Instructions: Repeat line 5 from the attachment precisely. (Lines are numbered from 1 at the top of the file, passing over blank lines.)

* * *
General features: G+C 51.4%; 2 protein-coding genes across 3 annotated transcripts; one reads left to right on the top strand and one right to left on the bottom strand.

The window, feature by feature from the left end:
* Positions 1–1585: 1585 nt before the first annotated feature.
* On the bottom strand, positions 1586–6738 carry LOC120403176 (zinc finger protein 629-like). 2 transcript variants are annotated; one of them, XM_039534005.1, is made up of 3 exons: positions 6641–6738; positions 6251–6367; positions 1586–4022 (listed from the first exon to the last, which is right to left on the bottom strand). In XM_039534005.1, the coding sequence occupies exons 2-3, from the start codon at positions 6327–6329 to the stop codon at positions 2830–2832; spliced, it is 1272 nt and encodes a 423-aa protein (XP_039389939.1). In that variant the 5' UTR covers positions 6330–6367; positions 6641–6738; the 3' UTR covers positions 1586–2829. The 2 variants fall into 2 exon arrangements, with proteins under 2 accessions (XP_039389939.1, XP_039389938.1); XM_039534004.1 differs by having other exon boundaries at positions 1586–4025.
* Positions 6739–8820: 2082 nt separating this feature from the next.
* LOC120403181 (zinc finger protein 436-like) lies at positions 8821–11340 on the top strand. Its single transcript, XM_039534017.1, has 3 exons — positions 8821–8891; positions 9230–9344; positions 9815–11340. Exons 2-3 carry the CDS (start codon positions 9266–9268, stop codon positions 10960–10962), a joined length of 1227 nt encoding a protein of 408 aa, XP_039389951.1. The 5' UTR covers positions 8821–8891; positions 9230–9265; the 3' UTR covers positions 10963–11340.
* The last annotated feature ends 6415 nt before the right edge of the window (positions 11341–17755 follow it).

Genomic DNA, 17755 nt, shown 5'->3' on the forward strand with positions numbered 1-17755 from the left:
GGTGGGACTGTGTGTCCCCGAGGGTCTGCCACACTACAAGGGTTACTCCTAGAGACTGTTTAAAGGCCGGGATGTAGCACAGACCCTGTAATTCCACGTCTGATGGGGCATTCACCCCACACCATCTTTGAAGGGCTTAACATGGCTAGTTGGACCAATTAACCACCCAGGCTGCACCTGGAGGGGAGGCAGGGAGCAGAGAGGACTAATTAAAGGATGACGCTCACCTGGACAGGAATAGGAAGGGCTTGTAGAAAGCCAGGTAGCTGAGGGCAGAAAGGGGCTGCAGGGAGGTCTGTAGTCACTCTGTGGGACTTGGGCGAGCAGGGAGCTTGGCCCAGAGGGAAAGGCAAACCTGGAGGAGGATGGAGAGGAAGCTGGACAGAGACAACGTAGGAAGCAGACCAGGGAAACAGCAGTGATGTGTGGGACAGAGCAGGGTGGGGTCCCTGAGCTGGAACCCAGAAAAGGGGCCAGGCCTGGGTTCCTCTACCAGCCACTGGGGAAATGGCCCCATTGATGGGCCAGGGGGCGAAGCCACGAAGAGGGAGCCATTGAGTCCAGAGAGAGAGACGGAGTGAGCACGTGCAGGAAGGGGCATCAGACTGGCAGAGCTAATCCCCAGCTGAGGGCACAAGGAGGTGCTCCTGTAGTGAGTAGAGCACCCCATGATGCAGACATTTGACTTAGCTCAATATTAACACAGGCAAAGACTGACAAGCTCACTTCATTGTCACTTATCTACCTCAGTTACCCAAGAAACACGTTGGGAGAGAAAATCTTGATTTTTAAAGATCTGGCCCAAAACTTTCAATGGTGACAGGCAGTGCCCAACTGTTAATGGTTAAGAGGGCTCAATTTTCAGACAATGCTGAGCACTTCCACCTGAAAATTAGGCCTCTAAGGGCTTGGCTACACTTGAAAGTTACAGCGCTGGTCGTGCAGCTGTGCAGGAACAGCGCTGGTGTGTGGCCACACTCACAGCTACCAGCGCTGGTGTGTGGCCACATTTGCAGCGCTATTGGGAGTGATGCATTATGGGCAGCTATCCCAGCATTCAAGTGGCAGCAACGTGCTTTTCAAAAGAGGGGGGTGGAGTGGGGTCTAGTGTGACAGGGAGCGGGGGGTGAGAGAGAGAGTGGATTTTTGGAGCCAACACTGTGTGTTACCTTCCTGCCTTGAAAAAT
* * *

* Positions 6739–8820: 2082 nt separating this feature from the next.